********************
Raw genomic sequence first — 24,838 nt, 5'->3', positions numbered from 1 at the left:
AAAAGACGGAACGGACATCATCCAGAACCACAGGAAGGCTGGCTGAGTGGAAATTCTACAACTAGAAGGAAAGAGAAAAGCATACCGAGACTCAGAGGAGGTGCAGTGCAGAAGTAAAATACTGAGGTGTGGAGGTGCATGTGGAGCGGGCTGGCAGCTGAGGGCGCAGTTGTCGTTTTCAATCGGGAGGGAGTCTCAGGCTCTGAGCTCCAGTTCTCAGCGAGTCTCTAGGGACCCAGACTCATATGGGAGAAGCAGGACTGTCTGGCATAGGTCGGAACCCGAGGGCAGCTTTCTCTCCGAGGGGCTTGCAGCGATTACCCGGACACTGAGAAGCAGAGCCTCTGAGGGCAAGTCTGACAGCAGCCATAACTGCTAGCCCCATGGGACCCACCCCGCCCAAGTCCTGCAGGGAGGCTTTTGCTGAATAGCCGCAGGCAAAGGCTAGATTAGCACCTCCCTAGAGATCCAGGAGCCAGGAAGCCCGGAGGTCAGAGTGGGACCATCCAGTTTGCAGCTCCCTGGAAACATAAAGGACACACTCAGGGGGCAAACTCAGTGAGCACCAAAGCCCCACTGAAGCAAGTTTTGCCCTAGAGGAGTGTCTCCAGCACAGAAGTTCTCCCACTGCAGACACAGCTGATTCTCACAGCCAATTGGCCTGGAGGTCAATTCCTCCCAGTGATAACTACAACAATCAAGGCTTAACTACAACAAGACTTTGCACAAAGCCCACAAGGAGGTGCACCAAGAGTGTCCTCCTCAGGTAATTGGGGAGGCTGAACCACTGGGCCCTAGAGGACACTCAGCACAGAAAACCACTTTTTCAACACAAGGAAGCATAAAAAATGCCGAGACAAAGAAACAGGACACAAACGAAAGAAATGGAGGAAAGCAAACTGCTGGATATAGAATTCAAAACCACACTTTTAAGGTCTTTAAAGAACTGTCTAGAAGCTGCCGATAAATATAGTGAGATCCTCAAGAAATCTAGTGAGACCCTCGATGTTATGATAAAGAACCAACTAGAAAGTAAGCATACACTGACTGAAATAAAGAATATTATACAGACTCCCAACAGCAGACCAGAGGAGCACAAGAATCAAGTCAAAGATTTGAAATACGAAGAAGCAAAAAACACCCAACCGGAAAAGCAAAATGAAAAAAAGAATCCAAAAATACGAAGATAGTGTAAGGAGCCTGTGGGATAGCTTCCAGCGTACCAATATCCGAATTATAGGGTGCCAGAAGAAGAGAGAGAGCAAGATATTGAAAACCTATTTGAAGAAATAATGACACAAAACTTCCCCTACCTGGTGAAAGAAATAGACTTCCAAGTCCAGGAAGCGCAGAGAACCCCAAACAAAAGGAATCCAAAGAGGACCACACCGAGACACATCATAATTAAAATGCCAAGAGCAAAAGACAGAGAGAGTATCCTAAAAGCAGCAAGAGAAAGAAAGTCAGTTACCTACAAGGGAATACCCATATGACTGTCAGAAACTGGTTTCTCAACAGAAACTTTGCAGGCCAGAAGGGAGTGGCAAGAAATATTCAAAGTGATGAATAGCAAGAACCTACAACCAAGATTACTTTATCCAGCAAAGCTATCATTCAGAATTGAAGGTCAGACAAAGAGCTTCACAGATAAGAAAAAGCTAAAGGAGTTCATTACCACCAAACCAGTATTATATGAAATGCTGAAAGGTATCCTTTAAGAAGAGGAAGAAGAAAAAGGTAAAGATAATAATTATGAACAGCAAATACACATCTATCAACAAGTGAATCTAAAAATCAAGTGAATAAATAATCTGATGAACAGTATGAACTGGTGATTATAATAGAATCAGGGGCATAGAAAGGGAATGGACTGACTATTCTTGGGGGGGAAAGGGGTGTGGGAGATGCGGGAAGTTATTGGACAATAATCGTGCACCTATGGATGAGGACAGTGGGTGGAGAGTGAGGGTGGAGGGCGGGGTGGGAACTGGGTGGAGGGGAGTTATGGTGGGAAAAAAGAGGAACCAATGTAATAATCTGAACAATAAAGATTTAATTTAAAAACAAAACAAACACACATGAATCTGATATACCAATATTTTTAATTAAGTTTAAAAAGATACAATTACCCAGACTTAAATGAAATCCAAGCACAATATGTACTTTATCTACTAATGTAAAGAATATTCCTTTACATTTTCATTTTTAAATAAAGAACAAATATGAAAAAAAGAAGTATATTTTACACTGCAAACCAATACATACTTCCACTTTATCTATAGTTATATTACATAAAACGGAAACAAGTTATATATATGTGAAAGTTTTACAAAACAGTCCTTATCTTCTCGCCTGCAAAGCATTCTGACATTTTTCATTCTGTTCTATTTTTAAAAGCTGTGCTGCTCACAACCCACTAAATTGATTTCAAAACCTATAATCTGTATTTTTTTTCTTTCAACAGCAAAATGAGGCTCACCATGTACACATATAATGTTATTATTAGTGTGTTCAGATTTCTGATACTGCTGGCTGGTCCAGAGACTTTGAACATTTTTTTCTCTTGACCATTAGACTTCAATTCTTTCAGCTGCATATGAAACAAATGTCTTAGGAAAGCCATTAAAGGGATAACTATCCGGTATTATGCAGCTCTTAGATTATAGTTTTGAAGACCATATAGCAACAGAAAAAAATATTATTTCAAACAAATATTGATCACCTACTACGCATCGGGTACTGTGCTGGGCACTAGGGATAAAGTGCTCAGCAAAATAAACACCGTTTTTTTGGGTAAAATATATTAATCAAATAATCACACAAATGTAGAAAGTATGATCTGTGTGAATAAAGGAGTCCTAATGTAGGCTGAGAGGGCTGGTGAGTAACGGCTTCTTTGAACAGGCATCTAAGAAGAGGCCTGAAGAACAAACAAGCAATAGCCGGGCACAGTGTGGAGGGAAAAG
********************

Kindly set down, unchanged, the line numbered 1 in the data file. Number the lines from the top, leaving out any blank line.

Raw genomic sequence first — 24,838 nt, 5'->3', positions numbered from 1 at the left: